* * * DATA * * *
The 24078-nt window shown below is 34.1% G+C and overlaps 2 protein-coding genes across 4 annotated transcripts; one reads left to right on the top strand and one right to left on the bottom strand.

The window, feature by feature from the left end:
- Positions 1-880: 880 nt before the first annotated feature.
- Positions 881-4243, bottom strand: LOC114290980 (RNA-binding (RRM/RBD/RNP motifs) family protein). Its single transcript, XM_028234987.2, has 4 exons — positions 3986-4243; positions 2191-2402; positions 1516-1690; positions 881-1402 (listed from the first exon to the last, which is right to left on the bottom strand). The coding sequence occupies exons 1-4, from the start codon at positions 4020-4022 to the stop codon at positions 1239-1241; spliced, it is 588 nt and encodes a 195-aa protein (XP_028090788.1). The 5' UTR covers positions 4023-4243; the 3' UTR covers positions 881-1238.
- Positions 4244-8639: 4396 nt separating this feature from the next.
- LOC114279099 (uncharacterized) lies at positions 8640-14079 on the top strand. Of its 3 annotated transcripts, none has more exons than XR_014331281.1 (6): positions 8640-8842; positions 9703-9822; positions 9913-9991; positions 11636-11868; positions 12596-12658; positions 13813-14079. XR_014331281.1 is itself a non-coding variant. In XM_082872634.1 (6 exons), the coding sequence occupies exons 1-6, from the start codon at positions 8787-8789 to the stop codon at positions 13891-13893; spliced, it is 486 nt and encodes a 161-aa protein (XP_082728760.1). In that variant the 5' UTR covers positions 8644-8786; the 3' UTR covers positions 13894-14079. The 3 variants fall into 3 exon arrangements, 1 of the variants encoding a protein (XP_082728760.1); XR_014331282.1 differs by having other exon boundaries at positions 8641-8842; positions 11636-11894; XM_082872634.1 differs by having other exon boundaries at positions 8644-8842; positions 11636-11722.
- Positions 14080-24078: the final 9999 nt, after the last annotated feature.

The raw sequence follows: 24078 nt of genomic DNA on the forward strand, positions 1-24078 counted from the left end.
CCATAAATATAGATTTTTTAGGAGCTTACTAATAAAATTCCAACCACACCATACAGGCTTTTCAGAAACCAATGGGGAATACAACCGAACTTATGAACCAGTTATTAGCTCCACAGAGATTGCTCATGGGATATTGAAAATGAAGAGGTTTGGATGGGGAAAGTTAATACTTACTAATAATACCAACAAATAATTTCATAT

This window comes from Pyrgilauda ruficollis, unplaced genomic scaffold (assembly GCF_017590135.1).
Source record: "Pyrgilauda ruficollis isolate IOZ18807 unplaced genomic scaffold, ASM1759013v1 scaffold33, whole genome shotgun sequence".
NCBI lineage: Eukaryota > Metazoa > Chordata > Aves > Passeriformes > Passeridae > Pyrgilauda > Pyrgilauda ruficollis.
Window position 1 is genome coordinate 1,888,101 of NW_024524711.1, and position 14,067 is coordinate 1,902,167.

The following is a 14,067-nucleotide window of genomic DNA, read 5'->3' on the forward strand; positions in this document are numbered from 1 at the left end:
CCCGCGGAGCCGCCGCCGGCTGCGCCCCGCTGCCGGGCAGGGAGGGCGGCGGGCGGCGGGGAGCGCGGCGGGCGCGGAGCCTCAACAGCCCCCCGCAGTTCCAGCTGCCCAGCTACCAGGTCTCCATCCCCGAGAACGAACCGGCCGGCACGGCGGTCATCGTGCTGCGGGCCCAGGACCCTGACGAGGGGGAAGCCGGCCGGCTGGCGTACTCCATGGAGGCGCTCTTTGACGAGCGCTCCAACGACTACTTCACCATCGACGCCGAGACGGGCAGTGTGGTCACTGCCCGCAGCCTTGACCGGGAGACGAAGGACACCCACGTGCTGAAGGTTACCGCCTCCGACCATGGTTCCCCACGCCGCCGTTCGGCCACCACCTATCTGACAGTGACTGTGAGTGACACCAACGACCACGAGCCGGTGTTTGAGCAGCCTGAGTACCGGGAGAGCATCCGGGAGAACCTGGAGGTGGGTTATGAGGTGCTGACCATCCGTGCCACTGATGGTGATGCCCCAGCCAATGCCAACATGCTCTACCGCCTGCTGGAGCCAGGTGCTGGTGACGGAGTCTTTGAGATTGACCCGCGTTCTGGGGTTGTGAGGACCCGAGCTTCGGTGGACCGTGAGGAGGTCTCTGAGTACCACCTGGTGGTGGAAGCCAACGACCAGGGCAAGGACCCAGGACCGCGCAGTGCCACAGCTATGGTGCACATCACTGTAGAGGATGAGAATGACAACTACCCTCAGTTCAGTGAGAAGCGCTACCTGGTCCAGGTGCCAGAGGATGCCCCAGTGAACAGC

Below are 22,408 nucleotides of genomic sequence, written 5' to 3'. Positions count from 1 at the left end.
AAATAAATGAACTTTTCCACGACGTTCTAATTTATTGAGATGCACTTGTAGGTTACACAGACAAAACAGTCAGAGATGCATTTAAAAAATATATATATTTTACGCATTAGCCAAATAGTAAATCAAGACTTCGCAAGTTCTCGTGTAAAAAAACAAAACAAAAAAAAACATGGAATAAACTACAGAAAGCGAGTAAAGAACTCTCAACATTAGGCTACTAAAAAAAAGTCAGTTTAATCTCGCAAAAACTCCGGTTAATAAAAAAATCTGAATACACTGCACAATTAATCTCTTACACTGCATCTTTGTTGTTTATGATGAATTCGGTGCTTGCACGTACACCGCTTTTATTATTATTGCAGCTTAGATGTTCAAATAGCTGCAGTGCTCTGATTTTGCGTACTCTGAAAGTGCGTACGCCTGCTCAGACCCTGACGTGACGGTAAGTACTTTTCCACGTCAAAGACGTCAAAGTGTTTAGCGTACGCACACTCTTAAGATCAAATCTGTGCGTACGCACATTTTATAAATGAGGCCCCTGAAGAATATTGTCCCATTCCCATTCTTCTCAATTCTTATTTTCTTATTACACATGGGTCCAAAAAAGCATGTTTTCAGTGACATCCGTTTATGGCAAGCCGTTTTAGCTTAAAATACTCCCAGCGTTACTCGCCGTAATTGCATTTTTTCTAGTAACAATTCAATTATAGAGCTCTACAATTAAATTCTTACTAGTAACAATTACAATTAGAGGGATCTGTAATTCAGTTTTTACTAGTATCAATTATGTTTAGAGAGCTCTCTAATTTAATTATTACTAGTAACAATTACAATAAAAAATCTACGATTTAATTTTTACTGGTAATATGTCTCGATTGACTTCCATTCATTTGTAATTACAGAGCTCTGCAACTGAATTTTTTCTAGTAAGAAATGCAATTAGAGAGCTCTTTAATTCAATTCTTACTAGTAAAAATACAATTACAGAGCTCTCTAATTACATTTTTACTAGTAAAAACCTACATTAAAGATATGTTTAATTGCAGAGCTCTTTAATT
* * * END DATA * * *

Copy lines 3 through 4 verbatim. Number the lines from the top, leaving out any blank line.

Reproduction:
- Positions 1-880: 880 nt before the first annotated feature.
- Positions 881-4243, bottom strand: LOC114290980 (RNA-binding (RRM/RBD/RNP motifs) family protein). Its single transcript, XM_028234987.2, has 4 exons — positions 3986-4243; positions 2191-2402; positions 1516-1690; positions 881-1402 (listed from the first exon to the last, which is right to left on the bottom strand). The coding sequence occupies exons 1-4, from the start codon at positions 4020-4022 to the stop codon at positions 1239-1241; spliced, it is 588 nt and encodes a 195-aa protein (XP_028090788.1). The 5' UTR covers positions 4023-4243; the 3' UTR covers positions 881-1238.